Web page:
Windows XP usage on the web is decreasing as the venerable operating system edges ever closer towards its "end of life" from Microsoft support next week.
Data from cloud security firm's Qualys QualysGuard shows that the percentage of XP on machines decreased from 35 per cent as of January 2013 to 14 per cent in February 2014. Qualys CTO Wolfgang Kandek predicts that the Win XP install base will decrease yet further to reach 10 per cent by the end of April 2014.
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QualysGuard data reveals different prevalence in Win XP use across different industries.
For example, the transportation industry specifically has witnessed decreased XP usage, from 55 per cent in January 2013 to 14 per cent in February 2014, while Win XP usage in the healthcare industry has remained consistently low.
"Both of these industry sectors had significant challenges to overcome, especially in regards to specialised (non-IT managed) equipment that is connected to their networks and that frequently cannot simply be updated," Kandek explains in a blog post. "Many industrial control systems and medical devices, configurations that typically have much longer useful lifespans (>10 years) than pure computer equipment (<4 years), have Windows XP systems as vital components in their setups."
More than 70 per cent of Microsoft’s security bulletins last year affected XP. Qualys doesn't expect underlying susceptibility to hacking attacks for Windows XP to change. The crucial difference is, of course that Windows XP security patches will dry up for good after next Tuesday (April 8) - unless organisations negotiate extended support deals, as the British government has recently done.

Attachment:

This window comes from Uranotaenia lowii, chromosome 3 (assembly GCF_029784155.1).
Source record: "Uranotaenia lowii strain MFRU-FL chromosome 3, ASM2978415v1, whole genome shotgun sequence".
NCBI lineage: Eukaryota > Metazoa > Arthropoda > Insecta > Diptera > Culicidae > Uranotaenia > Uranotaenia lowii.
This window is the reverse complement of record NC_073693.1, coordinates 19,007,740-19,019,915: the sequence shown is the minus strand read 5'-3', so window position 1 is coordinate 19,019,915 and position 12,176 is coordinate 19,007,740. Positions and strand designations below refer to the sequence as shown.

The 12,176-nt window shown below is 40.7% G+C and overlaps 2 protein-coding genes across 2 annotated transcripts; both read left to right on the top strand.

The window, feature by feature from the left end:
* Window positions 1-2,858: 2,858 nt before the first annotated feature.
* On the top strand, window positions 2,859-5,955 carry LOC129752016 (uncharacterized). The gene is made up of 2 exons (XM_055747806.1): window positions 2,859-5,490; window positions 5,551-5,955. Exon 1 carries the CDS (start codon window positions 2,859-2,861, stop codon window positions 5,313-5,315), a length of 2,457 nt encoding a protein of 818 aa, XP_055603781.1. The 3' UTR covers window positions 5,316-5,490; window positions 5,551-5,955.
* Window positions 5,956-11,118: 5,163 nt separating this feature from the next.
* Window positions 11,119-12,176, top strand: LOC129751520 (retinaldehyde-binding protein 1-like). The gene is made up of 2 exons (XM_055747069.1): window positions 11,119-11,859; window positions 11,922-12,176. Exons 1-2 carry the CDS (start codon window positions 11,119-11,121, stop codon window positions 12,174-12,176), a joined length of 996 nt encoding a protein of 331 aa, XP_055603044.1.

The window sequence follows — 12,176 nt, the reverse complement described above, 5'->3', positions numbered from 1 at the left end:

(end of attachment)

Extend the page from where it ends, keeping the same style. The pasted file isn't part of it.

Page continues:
"XP will be affected by a large percentage of the problems exposed in May, June and July, but there will be no remedy (except for companies that pay for extended support - an option that is at least US$ 100,000/year)," Kandek writes. The best solution is to migrate away from this outdated (designed in the '90s) operating system to a newer version, with the best candidates being Windows 7 and Windows 8," he adds.
Qualys suggests moving XP machines onto network segments that do not have direct internet access and other measures as workarounds to improve security of machines running the soon-to-be-obsolete operating system.
Other IT firms also report a decline in usage of windows XP of late, albeit a less dramatic drop than the stats from Qualys would suggest.
For example, Fiberlink reckons 44 per cent of laptops and computers are still running Windows XP, compared to around 50 per cent a few months ago. The figures are based on data from more than one million laptops and desktops across the world managed by the IBM-owned business. ®